Update (semi-): I've got some additional thoughts on the matter, including the question of how much (if any) responsibility the broader anti-abortion movement shares with the gunman, here.

Update 2: Daily Kos has some commentary up on a McClatchy article that goes into more detail on Roeder, his history, and his associates.

I also added a link to Tarc's original thread at DU that had the link to the Google Cache for the Op Rescue post. I should have had that link up before now - sorry I missed it.

156 responses so far

A Morning Roundup and a Programming Note

May 26 2009 Published by under Misc

Just to give those of you who might care a heads-up, my blogging is likely to become somewhat sporadic over the next two-to-three months, mostly due to family commitments. We're moving again in early July. This time, it's a relatively short move - Pensacola to the Dothan, AL area, but there's still that whole pack, load, unpack thing to deal with. We're also going to a wedding (my brother's) in mid-June, and may be following that up with a trip to the Kennedy Space Center (my wife's got some business there in late June). I'll blog as opportunities arise, but there's no way to know how often that will be.

In other news, there are a few good reads elsewhere this morning:

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Comfortable Environments and Shoe Selection: A Study in Self-Awareness

May 21 2009 Published by under Misc

As many of you know, my family circumstances do not put me neatly within the American norm. I've got a functioning Y-chromosome, but even though I'm happily married, I've done single parent duty for months at a time. Even when my wife is home, she has very little control over her schedule, and very little flexibility when it comes to things like taking time off when one of the kids is sick. There are few women working in her specific field, and not many of the ones who are there have families.

A while ago, I'd have told you that this gives me about as close to a first-hand understanding of the issues women face in the workplace as a man can have. I'd also have told you that I'm very confident that it is a good understanding of those issues. And I would have been right. Mostly. Well, partly right, anyway. Or at least a little bit.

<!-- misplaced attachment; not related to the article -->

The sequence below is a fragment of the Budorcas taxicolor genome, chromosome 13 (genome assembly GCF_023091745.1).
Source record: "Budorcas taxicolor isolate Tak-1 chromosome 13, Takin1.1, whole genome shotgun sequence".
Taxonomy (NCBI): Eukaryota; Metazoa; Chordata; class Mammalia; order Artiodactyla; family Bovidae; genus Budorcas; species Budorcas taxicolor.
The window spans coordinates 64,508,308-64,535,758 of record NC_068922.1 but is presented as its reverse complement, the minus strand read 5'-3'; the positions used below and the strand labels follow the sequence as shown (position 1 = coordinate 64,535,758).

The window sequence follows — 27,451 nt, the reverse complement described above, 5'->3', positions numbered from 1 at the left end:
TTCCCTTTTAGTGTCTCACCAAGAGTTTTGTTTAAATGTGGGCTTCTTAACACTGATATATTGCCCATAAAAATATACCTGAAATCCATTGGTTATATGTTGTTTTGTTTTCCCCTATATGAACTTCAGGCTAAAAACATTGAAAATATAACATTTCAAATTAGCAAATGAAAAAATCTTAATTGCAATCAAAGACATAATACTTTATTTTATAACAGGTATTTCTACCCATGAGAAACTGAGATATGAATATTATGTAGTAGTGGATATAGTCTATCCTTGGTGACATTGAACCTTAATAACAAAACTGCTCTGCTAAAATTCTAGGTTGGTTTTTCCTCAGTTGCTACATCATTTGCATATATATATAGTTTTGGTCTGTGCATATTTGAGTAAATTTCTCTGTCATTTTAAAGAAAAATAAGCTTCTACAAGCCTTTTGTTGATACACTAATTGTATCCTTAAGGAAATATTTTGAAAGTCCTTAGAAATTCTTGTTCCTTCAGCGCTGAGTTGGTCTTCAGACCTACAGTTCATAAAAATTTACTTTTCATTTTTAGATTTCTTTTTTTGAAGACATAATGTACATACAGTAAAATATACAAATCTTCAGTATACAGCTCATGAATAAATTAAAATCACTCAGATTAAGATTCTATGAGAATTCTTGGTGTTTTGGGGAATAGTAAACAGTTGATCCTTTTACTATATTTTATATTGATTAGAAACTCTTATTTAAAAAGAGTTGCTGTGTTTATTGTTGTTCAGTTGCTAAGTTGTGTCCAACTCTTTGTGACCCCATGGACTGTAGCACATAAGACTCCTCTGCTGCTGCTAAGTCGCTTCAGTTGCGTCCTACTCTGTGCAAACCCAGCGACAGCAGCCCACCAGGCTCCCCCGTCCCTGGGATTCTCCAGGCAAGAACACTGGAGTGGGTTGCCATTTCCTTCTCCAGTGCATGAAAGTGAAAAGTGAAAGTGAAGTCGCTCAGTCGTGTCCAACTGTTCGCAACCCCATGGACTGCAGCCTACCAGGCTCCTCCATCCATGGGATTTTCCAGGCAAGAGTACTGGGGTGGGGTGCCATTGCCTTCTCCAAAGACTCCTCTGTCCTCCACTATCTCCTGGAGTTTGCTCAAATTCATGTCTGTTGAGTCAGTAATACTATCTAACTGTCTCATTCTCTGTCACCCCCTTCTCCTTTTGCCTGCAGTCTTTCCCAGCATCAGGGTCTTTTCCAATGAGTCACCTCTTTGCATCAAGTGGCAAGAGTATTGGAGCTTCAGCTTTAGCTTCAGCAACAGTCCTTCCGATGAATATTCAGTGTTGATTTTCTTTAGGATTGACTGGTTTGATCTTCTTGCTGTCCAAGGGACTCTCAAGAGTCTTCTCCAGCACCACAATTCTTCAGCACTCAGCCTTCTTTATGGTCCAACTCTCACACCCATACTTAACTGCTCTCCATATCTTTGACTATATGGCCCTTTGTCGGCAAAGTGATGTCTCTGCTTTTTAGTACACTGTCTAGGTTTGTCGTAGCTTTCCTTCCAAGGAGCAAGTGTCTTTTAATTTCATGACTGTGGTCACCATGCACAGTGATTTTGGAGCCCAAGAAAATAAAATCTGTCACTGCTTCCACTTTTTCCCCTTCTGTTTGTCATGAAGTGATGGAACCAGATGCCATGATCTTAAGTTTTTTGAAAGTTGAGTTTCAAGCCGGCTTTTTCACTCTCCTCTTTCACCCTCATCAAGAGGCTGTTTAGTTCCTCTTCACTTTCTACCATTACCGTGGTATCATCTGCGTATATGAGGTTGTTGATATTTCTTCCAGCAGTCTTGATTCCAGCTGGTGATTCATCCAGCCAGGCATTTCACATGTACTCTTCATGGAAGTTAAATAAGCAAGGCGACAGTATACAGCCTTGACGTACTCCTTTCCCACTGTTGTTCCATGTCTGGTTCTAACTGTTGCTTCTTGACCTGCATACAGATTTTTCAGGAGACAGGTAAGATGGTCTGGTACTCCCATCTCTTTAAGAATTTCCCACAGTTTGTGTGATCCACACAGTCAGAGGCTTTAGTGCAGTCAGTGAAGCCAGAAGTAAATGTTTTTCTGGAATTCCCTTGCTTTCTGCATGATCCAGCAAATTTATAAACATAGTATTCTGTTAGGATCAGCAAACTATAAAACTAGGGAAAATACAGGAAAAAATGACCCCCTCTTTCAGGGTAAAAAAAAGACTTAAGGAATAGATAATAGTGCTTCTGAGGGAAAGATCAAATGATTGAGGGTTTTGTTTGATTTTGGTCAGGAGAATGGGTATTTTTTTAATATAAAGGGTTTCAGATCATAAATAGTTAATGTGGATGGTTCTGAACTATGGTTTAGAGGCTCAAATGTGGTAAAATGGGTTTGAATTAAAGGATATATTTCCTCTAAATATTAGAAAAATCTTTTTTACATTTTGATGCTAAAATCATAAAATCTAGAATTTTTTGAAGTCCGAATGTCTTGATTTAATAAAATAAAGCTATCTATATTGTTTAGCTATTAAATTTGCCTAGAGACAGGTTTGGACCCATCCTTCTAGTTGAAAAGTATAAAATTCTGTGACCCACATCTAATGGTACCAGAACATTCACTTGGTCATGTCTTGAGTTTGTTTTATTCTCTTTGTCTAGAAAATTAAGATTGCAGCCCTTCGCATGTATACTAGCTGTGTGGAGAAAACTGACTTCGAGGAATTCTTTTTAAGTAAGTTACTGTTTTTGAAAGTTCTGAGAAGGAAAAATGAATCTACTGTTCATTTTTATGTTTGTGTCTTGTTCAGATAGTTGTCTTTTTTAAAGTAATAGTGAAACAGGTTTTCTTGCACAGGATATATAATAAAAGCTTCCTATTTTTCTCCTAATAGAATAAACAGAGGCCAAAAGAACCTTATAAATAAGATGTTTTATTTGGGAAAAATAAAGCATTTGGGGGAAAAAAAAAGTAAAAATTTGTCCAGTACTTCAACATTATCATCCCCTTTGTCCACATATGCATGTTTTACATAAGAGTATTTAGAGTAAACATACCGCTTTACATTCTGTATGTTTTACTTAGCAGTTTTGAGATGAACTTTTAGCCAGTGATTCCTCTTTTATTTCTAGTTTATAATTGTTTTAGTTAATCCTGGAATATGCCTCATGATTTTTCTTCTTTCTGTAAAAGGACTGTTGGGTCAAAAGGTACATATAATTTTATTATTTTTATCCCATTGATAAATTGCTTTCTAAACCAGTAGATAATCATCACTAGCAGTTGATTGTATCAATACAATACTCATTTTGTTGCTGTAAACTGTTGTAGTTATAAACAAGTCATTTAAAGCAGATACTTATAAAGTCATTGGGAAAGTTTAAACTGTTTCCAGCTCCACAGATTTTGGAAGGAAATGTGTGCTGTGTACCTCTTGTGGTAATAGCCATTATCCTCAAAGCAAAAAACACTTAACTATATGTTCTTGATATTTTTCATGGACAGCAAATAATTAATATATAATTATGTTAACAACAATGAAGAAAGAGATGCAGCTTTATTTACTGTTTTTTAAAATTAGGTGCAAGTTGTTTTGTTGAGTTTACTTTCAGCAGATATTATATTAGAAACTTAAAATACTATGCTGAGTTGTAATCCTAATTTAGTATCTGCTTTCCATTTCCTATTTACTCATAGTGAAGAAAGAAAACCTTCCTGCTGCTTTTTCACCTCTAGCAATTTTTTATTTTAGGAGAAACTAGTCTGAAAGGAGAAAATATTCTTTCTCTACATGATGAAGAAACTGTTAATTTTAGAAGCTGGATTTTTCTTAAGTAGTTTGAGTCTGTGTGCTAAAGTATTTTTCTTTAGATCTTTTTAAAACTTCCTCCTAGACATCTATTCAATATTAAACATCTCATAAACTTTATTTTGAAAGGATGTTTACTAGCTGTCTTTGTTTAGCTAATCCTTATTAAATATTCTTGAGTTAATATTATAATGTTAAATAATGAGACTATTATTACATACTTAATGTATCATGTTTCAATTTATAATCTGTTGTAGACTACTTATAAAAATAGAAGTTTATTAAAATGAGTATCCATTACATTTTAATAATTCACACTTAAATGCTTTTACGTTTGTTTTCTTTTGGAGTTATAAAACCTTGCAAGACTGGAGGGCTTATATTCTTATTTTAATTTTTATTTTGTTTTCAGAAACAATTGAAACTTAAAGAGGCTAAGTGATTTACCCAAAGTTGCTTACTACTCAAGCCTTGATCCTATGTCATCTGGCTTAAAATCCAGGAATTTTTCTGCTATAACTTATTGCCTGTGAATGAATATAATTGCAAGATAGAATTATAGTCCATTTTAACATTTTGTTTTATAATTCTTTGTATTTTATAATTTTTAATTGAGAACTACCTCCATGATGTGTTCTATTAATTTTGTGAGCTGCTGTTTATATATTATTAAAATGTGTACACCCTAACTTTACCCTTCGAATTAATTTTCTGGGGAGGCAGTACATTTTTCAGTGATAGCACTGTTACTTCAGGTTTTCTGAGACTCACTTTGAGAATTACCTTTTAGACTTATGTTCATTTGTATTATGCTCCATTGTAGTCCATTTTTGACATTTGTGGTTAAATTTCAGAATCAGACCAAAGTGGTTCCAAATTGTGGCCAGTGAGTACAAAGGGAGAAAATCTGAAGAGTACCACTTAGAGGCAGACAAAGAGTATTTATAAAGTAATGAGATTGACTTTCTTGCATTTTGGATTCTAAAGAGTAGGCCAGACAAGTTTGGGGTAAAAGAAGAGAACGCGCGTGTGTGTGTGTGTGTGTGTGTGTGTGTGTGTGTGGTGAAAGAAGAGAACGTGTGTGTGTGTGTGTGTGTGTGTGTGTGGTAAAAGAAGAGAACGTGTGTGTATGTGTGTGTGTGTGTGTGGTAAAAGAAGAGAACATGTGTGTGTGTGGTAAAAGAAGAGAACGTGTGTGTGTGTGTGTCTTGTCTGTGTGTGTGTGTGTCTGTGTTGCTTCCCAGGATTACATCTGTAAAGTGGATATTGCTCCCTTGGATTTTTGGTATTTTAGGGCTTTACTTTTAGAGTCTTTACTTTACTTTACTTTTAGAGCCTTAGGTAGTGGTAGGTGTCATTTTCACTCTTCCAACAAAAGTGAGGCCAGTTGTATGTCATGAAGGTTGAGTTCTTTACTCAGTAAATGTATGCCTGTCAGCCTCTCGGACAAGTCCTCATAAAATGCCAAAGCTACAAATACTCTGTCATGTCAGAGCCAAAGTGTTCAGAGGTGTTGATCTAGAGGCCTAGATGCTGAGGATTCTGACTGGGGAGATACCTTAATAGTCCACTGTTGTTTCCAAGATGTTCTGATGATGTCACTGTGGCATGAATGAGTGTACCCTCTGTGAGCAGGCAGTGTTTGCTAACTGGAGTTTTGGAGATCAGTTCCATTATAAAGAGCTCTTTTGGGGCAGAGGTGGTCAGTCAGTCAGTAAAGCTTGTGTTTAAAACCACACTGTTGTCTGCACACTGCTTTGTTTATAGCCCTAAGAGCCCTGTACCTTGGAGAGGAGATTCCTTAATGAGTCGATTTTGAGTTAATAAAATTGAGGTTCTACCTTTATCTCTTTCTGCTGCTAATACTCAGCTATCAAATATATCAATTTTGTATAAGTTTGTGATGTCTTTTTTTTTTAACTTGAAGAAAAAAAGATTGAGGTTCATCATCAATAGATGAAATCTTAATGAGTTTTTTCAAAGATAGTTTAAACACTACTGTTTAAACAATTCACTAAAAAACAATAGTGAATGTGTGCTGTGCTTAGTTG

In reality, what I have is a very good understanding of those issues, as they relate to that one set of experiences. And it's a set of experiences where the issues are very easy to spot. Particularly if you look down.

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13 responses so far

An Open Letter For the Parents of Swimmers.

May 16 2009 Published by under Misc

Dear Moms and Dads,

When I work at a swim meet as a deck official, I'm always happy to see parents there who are happy and excited to see their children compete. It's almost as cool to see parents taking an interest in their children as it is to watch kids working hard and trying their best. Your children deserve your support, and it's wonderful that you're there to give it to them.

That said, there can sometimes be too much of a good thing.

I know I've only been working as a stroke and turn judge for a year or so, but I think I've seen enough meets to be able to offer a little constructive criticism. I'm not doing this to be unpleasant, I'm doing it because I think it will help make meets more enjoyable for all of us.

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26 responses so far

Would someone explain this to me, please...

Apr 24 2009 Published by under Misc

...because there's something about the culture here in the South that I just don't understand.

I was driving earlier, when a funeral procession started to pass from the opposite direction. While I was waiting for them to pass, I was looking at some of the drivers in the procession. A significant fraction of the people in the funeral procession cars were dressed in uniform.

Confederate uniform.

Based on where I was and the direction they were heading, the funeral was clearly going to be in the nearby national cemetery. I just don't get it. How on earth is it appropriate for people to render Confederate military honors in an American Veterans Cemetery?

I'm not going for snark here. I really just want to figure this out.

28 responses so far


Apr 20 2009 Published by under Misc

This is what I get for not reading my own blog - for some reason, the Quote and Picture of the Day posts for the last few days went missing on me. (Apparently, my software thought that it's entitled to the same time off that I am.) Picture of the Day will resume later today; Quote of the Day will pick up again tomorrow.

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Quote of the Day - 15 April 2009

Apr 15 2009 Published by under Misc

I am all for honoring the common man at income tax time.

Aaron Copland

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Quote of the Day - 12 April 2009

Apr 12 2009 Published by under Misc

That's what life is like. You have to keep running on the treadmill of evolution or you fall off.

Bill Nye, The Science Guy